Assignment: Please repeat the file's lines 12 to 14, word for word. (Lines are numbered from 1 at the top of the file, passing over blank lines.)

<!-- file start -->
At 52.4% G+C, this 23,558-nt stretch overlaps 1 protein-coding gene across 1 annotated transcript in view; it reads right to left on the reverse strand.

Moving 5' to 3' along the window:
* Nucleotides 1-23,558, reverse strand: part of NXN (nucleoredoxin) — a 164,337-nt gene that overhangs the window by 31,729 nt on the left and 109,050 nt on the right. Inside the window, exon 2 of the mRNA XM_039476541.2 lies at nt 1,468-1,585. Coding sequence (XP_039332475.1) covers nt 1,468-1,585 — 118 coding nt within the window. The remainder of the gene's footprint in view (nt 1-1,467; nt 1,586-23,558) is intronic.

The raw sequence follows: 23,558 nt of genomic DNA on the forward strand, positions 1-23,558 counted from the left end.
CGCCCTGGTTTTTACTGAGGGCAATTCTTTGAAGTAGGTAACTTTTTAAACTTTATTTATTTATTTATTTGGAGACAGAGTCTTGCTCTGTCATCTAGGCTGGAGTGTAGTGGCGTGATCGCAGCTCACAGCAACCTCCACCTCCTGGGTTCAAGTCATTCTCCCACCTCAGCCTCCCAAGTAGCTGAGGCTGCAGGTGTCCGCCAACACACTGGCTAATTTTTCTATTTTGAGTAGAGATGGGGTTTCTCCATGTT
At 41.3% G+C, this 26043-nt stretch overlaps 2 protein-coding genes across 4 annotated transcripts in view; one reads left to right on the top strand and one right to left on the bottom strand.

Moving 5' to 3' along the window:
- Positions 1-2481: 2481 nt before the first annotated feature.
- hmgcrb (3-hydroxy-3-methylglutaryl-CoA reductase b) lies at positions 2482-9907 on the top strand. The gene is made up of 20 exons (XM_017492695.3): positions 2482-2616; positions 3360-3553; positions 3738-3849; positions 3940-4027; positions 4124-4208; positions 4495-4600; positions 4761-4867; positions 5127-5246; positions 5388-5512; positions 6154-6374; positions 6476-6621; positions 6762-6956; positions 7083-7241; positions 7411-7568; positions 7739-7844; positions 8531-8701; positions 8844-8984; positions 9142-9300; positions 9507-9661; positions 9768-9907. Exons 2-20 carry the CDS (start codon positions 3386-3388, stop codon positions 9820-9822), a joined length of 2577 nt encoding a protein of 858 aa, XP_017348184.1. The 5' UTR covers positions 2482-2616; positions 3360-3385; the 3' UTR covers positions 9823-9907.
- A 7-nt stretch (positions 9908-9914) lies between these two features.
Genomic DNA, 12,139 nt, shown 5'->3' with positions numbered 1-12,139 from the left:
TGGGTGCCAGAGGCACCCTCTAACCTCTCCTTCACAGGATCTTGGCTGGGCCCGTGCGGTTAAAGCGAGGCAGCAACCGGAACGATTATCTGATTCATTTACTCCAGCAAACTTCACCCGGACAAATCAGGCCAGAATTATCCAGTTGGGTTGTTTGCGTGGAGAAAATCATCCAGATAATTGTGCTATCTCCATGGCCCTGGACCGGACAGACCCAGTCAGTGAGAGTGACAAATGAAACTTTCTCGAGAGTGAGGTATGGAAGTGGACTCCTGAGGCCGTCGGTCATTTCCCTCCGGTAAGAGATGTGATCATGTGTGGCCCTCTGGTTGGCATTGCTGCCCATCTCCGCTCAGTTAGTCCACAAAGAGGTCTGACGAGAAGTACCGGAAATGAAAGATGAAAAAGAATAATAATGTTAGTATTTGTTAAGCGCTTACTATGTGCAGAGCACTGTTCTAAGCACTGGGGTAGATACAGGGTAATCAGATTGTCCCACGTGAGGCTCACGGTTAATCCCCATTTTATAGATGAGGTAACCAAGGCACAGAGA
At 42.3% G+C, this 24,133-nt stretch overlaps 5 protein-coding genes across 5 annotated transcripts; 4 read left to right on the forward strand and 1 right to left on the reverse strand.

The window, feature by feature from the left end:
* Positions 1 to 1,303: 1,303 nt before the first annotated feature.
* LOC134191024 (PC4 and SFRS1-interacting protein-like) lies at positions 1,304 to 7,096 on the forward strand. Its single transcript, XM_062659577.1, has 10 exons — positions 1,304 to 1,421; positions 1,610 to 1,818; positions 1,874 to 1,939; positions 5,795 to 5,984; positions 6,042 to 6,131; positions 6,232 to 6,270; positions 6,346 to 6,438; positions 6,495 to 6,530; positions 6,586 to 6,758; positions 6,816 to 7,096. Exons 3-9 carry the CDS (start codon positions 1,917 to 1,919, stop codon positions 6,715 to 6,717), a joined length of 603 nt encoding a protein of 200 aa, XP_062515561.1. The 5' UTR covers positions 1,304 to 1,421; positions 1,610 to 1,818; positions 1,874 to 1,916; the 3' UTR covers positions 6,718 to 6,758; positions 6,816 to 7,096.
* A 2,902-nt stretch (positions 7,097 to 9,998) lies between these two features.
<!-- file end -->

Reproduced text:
TGGGTGCCAGAGGCACCCTCTAACCTCTCCTTCACAGGATCTTGGCTGGGCCCGTGCGGTTAAAGCGAGGCAGCAACCGGAACGATTATCTGATTCATTTACTCCAGCAAACTTCACCCGGACAAATCAGGCCAGAATTATCCAGTTGGGTTGTTTGCGTGGAGAAAATCATCCAGATAATTGTGCTATCTCCATGGCCCTGGACCGGACAGACCCAGTCAGTGAGAGTGACAAATGAAACTTTCTCGAGAGTGAGGTATGGAAGTGGACTCCTGAGGCCGTCGGTCATTTCCCTCCGGTAAGAGATGTGATCATGTGTGGCCCTCTGGTTGGCATTGCTGCCCATCTCCGCTCAGTTAGTCCACAAAGAGGTCTGACGAGAAGTACCGGAAATGAAAGATGAAAAAGAATAATAATGTTAGTATTTGTTAAGCGCTTACTATGTGCAGAGCACTGTTCTAAGCACTGGGGTAGATACAGGGTAATCAGATTGTCCCACGTGAGGCTCACGGTTAATCCCCATTTTATAGATGAGGTAACCAAGGCACAGAGA
At 42.3% G+C, this 24,133-nt stretch overlaps 5 protein-coding genes across 5 annotated transcripts; 4 read left to right on the forward strand and 1 right to left on the reverse strand.

The window, feature by feature from the left end: